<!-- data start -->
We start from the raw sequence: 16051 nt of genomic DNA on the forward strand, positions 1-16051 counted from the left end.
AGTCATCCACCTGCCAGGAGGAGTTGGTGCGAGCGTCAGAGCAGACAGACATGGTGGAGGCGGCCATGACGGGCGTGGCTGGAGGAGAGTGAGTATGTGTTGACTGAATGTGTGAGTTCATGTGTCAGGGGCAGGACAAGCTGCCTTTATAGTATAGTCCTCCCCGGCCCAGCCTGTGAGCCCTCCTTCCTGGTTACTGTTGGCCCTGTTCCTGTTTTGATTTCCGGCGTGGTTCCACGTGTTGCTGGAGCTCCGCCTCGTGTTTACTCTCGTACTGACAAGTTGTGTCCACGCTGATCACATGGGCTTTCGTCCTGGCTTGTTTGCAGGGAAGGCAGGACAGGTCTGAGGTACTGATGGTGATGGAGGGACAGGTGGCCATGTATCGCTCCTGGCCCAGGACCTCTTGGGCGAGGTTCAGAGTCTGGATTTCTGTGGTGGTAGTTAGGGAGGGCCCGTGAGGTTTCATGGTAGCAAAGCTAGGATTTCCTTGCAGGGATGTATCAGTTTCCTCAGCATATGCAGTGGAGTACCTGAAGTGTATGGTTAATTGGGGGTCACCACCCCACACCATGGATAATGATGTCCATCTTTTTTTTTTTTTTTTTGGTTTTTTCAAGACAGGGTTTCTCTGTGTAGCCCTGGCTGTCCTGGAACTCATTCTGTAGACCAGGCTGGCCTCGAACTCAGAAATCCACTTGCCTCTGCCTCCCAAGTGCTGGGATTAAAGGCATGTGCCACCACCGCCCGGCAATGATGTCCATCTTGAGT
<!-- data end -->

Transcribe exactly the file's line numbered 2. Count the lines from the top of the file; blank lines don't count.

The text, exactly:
AGTCATCCACCTGCCAGGAGGAGTTGGTGCGAGCGTCAGAGCAGACAGACATGGTGGAGGCGGCCATGACGGGCGTGGCTGGAGGAGAGTGAGTATGTGTTGACTGAATGTGTGAGTTCATGTGTCAGGGGCAGGACAAGCTGCCTTTATAGTATAGTCCTCCCCGGCCCAGCCTGTGAGCCCTCCTTCCTGGTTACTGTTGGCCCTGTTCCTGTTTTGATTTCCGGCGTGGTTCCACGTGTTGCTGGAGCTCCGCCTCGTGTTTACTCTCGTACTGACAAGTTGTGTCCACGCTGATCACATGGGCTTTCGTCCTGGCTTGTTTGCAGGGAAGGCAGGACAGGTCTGAGGTACTGATGGTGATGGAGGGACAGGTGGCCATGTATCGCTCCTGGCCCAGGACCTCTTGGGCGAGGTTCAGAGTCTGGATTTCTGTGGTGGTAGTTAGGGAGGGCCCGTGAGGTTTCATGGTAGCAAAGCTAGGATTTCCTTGCAGGGATGTATCAGTTTCCTCAGCATATGCAGTGGAGTACCTGAAGTGTATGGTTAATTGGGGGTCACCACCCCACACCATGGATAATGATGTCCATCTTTTTTTTTTTTTTTTTGGTTTTTTCAAGACAGGGTTTCTCTGTGTAGCCCTGGCTGTCCTGGAACTCATTCTGTAGACCAGGCTGGCCTCGAACTCAGAAATCCACTTGCCTCTGCCTCCCAAGTGCTGGGATTAAAGGCATGTGCCACCACCGCCCGGCAATGATGTCCATCTTGAGT